It occurred in the same week NSW Attorney-General Gabrielle Upton announced the state government would accept all the recommendations of the parliamentary inquiry’s report, and announced a review into the double jeopardy principle to be headed Justice James Wood.
The deadline for the review was November, and Ms Upton’s office had a date to meet with members of the families on Friday to show them the report. For the families it signified hope – a last shot at long-delayed justice.
But earlier this week the families were given news that there was another setback. A representative of Clinton’s family – Leonie Duroux – received a voicemail, and then a text, informing her that the meeting would be set back to a date around Christmas.
The explanation was that the report has to first go to cabinet.
But the families feel that this is just another letdown in a long, drawn-out process.
“To have it delivered the week before Christmas… it’s not good enough,” Ms Duroux told New Matilda.
“Christmas time is when Parliament wants to get rid of things… for us its not a good time. We would rather people just be up front.”
When Leonie informed Clinton’s father Thomas of the news, she said she could hear the disappointment down the phone.
“I know from our family’s point of view… when I told Thomas he just sort of went ‘aww’… so for 25 years he’s been building himself up and being let down. Being let down again is not fair. I felt like crying when I was talking to him.”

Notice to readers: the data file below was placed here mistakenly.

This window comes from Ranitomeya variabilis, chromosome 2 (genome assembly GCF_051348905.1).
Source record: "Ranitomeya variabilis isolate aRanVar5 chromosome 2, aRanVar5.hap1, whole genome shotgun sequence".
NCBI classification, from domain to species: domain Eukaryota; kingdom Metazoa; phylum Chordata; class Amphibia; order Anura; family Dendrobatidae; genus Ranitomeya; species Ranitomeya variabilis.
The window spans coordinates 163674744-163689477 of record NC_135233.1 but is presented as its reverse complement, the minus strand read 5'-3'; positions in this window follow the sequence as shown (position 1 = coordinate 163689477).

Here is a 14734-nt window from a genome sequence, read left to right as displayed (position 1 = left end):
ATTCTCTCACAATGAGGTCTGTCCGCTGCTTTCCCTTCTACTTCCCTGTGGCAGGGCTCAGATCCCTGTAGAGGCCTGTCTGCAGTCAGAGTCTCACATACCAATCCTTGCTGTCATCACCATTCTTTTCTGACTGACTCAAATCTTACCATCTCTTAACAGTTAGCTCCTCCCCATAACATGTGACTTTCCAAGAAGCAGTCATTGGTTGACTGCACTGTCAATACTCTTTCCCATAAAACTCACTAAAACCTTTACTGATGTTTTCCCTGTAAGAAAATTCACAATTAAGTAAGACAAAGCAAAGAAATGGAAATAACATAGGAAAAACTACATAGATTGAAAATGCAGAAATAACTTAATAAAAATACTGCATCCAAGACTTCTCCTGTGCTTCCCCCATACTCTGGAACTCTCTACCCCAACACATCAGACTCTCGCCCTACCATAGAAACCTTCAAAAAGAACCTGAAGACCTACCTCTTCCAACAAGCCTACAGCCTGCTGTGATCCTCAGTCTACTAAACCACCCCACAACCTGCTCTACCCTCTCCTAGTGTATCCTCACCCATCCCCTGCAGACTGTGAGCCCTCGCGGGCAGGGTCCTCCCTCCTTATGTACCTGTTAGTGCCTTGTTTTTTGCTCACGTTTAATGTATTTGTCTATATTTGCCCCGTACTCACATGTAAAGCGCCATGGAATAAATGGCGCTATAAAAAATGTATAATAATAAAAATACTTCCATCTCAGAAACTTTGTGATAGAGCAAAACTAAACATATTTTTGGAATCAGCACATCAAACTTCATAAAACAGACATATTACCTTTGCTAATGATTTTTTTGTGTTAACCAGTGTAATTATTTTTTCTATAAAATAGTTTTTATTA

Evelyn’s brother Lucas Craig Walker told New Matilda it was disappointing.
“We were meant to get a response by now and we’ve waited so long for this. It just feels like another letdown basically. It feels like they are going to keep us waiting and waiting. How long do we have to wait before we get a response,” he said.
“It feels like we’re taking another step backwards.”
Walker said it was also irresponsible to do it by text.
“We could have had a representative of the Attorney-General come along and explain to us what happened, instead of finding out via text message. Especially when it’s so important to us. In a text message, we can’t ask questions, we can’t get a better explanation.”
“It’s like it’s just another work day for them but to us it’s reality. It’s our life. We live with this every day.”
Greens MLA David Shoebridge was savage in a media released on Wednesday.
“After a quarter of a century of disrespect how on earth could the Attorney-General think that it is acceptable to cancel a crucial meeting with the families of three murdered children by text message from a staffer,” he asked.
“Justice Wood’s report is a crucial step in the families’ quarter of a century struggle to receive justice for their children, and many had made plans to attend the meeting this week.”
He said the families should know the contents of the report before it went to cabinet.
“Over the past 12 months MPs from every political party have rallied around the families so it is almost incomprehensible to see the Attorney’s office being so disrespectful.
“The cabinet can only properly consider Justice Wood’s report if it has had direct input from those most impacted, namely the families of the children who were murdered and who are relying on a positive response from the government to obtain justice.”